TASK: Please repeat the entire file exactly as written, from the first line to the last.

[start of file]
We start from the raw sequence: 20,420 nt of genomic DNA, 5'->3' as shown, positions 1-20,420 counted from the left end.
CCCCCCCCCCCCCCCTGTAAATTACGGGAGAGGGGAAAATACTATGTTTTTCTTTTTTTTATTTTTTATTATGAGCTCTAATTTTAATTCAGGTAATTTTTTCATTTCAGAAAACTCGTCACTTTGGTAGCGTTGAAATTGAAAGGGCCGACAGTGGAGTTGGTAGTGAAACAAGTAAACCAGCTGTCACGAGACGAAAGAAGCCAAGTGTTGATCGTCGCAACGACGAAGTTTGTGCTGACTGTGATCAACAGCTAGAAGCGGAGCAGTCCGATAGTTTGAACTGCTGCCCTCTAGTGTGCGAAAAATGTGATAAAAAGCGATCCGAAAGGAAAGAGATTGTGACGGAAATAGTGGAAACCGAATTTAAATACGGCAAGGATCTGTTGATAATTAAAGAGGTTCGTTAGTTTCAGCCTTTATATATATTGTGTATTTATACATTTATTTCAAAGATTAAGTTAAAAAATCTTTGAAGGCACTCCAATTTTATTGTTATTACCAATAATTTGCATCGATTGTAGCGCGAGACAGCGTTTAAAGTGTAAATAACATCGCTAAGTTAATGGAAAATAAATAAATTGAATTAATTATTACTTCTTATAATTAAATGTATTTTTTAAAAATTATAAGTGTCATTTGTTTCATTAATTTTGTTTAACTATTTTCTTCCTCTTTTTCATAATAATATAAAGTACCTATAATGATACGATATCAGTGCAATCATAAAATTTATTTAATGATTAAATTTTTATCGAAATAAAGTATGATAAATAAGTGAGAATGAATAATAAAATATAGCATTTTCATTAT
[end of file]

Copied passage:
We start from the raw sequence: 20,420 nt of genomic DNA, 5'->3' as shown, positions 1-20,420 counted from the left end.
CCCCCCCCCCCCCCCTGTAAATTACGGGAGAGGGGAAAATACTATGTTTTTCTTTTTTTTATTTTTTATTATGAGCTCTAATTTTAATTCAGGTAATTTTTTCATTTCAGAAAACTCGTCACTTTGGTAGCGTTGAAATTGAAAGGGCCGACAGTGGAGTTGGTAGTGAAACAAGTAAACCAGCTGTCACGAGACGAAAGAAGCCAAGTGTTGATCGTCGCAACGACGAAGTTTGTGCTGACTGTGATCAACAGCTAGAAGCGGAGCAGTCCGATAGTTTGAACTGCTGCCCTCTAGTGTGCGAAAAATGTGATAAAAAGCGATCCGAAAGGAAAGAGATTGTGACGGAAATAGTGGAAACCGAATTTAAATACGGCAAGGATCTGTTGATAATTAAAGAGGTTCGTTAGTTTCAGCCTTTATATATATTGTGTATTTATACATTTATTTCAAAGATTAAGTTAAAAAATCTTTGAAGGCACTCCAATTTTATTGTTATTACCAATAATTTGCATCGATTGTAGCGCGAGACAGCGTTTAAAGTGTAAATAACATCGCTAAGTTAATGGAAAATAAATAAATTGAATTAATTATTACTTCTTATAATTAAATGTATTTTTTAAAAATTATAAGTGTCATTTGTTTCATTAATTTTGTTTAACTATTTTCTTCCTCTTTTTCATAATAATATAAAGTACCTATAATGATACGATATCAGTGCAATCATAAAATTTATTTAATGATTAAATTTTTATCGAAATAAAGTATGATAAATAAGTGAGAATGAATAATAAAATATAGCATTTTCATTAT